He was educated at the Royal High School of Edinburgh and Downing College, Cambridge, where he studied English; he was a Cambridge Apostle. He became literary editor of The Spectator and the New Statesman. Miller resigned from the latter over a disagreement with the magazine's then editor Paul Johnson, over the extent to which the literary pages treated difficult subjects and also Johnson's disapproval of The Beatles and their fans (Berry 214).
He was then editor of The Listener (1967–73) and subsequently the London Review of Books, which he founded, from 1979 to 1992. He was also Lord Northcliffe Professor of Modern English Literature and head of the English Department at University College, London until 1992.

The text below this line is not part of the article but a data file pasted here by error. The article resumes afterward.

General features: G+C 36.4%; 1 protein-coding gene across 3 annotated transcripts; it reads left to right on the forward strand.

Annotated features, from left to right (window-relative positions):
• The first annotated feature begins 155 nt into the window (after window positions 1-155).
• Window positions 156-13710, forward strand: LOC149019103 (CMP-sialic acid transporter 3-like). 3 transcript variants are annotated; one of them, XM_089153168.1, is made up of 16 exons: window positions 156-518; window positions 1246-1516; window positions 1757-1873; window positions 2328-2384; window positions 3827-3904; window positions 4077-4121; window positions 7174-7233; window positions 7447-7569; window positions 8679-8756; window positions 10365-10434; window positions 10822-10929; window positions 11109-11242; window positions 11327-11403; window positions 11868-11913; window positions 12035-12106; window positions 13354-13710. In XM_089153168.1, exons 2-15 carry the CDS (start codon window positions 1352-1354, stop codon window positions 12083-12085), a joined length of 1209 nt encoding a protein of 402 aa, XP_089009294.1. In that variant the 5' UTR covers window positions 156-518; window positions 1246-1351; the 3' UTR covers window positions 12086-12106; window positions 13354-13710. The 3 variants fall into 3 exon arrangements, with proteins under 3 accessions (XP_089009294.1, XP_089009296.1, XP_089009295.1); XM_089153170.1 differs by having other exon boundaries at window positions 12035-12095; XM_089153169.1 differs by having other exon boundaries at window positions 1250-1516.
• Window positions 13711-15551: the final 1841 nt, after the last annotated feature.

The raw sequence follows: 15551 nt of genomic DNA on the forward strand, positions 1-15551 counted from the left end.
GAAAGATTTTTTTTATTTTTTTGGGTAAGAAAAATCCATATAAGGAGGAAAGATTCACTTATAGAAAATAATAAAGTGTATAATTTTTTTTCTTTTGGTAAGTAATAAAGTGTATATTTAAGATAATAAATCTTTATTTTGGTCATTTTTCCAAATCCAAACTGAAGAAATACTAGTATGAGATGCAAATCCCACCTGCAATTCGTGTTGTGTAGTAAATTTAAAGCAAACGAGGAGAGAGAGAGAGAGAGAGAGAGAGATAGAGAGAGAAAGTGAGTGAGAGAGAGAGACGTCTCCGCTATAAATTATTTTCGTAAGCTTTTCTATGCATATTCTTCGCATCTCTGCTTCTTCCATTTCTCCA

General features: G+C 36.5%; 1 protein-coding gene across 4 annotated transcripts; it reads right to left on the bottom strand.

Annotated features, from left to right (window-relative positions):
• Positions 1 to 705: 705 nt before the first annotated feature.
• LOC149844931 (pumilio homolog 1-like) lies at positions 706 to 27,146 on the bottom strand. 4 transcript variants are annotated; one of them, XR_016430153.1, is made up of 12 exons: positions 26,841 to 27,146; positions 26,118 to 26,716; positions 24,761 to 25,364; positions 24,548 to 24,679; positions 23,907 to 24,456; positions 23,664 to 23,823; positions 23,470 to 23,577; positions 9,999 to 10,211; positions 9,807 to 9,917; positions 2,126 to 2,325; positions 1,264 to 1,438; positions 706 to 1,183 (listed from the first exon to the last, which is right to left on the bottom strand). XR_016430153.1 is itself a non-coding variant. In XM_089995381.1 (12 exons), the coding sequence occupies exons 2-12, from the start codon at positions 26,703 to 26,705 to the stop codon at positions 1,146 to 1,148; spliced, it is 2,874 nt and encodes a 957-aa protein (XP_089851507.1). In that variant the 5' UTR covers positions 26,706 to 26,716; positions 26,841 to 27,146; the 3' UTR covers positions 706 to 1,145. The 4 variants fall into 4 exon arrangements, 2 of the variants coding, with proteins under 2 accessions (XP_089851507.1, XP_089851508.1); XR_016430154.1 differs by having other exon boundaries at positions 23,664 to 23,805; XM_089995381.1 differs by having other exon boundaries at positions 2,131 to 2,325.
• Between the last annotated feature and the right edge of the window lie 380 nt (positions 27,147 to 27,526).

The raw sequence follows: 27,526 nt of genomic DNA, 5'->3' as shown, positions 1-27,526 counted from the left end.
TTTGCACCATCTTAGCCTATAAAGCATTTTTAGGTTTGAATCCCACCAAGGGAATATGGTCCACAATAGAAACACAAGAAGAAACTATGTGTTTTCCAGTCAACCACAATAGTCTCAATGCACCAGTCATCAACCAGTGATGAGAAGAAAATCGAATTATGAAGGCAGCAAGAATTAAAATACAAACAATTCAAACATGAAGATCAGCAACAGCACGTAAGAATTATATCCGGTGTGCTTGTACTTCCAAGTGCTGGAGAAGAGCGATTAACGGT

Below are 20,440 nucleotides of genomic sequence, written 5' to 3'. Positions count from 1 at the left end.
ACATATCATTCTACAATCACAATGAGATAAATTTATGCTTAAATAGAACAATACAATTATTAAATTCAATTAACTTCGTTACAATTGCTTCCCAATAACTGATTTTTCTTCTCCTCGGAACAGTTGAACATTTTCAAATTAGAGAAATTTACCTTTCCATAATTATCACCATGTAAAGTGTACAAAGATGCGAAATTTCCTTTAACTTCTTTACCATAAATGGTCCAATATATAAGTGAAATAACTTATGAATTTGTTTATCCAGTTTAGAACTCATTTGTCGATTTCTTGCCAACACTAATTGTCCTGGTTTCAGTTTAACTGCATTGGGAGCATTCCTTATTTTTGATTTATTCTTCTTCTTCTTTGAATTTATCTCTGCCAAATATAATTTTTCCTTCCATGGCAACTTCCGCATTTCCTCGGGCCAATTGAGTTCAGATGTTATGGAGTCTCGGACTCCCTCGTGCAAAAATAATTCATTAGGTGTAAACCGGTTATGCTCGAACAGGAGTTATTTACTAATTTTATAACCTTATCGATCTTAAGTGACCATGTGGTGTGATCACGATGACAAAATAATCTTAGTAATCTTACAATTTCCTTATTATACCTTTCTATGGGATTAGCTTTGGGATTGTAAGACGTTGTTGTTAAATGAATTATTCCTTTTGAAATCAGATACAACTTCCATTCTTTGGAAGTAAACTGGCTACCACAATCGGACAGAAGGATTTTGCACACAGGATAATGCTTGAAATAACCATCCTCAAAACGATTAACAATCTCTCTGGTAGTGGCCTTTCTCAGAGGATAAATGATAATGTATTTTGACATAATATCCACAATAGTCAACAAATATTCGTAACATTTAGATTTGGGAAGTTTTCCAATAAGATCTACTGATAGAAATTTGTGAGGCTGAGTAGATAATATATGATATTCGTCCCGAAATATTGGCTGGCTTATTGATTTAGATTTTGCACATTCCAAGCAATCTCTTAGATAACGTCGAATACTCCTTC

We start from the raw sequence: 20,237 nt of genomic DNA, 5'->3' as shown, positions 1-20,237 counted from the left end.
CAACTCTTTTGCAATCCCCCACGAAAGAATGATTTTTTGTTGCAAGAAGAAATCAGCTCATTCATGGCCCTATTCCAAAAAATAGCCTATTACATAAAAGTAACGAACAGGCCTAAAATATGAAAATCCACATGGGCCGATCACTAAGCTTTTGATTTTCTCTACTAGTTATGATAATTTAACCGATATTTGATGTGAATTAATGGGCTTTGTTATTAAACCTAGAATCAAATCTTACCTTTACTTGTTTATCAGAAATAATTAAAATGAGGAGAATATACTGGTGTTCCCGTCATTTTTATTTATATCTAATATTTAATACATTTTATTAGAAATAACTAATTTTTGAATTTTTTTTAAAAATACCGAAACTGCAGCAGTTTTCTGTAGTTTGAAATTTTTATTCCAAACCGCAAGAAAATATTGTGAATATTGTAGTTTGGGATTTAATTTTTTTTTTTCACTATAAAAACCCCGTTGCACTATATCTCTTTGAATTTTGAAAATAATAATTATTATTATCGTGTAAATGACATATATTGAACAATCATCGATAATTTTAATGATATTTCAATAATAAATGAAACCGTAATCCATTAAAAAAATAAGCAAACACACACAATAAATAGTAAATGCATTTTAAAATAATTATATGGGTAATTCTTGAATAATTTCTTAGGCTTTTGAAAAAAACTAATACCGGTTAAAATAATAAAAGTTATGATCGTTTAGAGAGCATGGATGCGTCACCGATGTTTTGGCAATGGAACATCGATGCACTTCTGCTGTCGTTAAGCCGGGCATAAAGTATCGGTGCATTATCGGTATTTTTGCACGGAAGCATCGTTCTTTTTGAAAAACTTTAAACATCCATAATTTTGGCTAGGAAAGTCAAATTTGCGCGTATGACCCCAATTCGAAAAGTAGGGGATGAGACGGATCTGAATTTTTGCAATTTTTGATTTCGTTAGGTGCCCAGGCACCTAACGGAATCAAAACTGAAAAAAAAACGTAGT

- Neil Berry (2002) Articles of Faith: The Story of British Intellectual Journalism, The Waywiser Press, ISBN 1-904130-08-9.
- Poetry from Cambridge 1952-4 editor
- Memoirs of a Modern Scotland, essays in honour of Hector McIver (1970), editor
- Cockburn's Millennium (1975) biography of Henry Cockburn, Lord Cockburn, which won Miller the James Tait Black Memorial Prize
- Doubles (1985) criticism
- Rebecca's Vest (1994) memoir
- Dark Horses (1998) memoir
- Electric Shepherd: A Likeness of James Hogg (2004) biography